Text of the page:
The brand has achieved this with relatively few high-profile endorsements. Under its ambassador program, spearheaded by vice president of events and promotions Steve Van Doren, son of Vans founder Paul Van Doren, Vans sponsors a number of professional skateboarders and surfers. But the vast majority of famous fans, from Justin Bieber to models like Stella Maxwell and NBA players like Young and Clarkson, are not paid. Clarkson told GQ last May that he owns 80 pairs of Vans.
Even collaborations are typically initiated by the other party, according to Vans global brand president Doug Palladini.
“When we got our collaboration with Opening Ceremony, it was because [founders] Humberto [Leon] and Carol [Lim] loved Vans and grew up with them in California. It’s not like we went in there with some big pitch about how we should be the next high fashion brand and sit next to Proenza Schouler,” he said.
Vans sponsors live events, with its growing network of House of Vans, for instance, venues that combine indoor skate space with free musical performances in Brooklyn, London, Chicago and elsewhere. For 24 years, Vans has also sponsored the Warped Tour, of which it owns a 75 percent stake, but the pop-punk festival will retire after its final run this year.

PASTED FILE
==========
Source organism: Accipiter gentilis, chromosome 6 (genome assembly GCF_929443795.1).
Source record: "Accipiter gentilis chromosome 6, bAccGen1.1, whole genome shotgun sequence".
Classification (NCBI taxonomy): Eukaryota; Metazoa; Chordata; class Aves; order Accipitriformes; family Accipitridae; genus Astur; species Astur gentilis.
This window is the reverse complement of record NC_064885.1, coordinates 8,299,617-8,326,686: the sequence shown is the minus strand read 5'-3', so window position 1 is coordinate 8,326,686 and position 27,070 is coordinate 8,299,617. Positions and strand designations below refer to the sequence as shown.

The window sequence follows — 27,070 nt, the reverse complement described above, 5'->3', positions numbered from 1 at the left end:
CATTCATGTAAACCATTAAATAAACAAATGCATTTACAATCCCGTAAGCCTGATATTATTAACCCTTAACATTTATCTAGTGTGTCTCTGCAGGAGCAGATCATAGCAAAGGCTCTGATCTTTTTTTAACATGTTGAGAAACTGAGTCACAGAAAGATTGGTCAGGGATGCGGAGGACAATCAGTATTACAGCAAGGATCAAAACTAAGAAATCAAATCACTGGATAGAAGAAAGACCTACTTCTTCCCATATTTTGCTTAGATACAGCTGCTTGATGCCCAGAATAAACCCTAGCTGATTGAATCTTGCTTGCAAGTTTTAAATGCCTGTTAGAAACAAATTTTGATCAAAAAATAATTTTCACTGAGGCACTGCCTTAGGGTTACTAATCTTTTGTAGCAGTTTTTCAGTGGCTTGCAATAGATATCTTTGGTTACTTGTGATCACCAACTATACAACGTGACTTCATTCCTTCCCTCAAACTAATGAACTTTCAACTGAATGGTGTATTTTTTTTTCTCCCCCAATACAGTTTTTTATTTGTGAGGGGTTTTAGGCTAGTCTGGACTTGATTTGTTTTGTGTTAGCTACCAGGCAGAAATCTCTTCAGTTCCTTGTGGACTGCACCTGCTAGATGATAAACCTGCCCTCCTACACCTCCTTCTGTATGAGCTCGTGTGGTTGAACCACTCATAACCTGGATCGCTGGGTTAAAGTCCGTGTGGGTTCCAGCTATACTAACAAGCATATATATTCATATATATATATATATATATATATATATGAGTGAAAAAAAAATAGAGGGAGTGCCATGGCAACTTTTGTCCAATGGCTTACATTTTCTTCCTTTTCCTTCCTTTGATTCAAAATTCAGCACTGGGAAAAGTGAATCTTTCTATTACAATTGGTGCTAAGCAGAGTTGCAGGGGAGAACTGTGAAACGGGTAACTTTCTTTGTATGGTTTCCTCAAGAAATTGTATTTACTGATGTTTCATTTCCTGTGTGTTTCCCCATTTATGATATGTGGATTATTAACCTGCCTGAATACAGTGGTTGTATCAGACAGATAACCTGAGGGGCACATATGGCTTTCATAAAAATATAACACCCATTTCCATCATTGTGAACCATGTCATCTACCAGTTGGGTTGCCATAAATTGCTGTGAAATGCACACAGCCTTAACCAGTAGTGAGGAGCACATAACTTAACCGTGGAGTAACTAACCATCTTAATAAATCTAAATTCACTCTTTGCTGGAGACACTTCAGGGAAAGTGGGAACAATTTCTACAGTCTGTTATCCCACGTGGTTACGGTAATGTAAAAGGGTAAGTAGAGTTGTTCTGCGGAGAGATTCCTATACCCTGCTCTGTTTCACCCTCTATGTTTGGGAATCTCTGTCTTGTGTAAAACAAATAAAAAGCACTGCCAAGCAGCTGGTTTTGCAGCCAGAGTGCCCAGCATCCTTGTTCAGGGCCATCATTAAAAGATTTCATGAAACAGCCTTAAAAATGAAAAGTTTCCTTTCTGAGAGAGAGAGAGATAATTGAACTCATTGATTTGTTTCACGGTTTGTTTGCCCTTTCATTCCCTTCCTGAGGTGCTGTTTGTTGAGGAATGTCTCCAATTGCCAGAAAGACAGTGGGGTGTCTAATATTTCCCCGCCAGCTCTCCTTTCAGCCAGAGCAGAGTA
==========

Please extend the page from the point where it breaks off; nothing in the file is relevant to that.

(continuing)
From VF’s perspective, it’s literal DNA (Steve’s sister, Cheryl Van Doren, also works for Vans) that has allowed the brand to maintain its authenticity.
“At the front end, the DNA is owned by [the family]. They’re in Southern California, and that’s the only place Vans should ever be,” Roe said. “But behind it, VF has infiltrated the organisation with financial discipline, with supply chain discipline and capital resources with a global footprint and know-how, which has enabled that brand to access parts of the market that they couldn’t have otherwise.”
“Under our ownership,” he added, “What’s changed is that Vans is not only a cool brand but a profitable one.”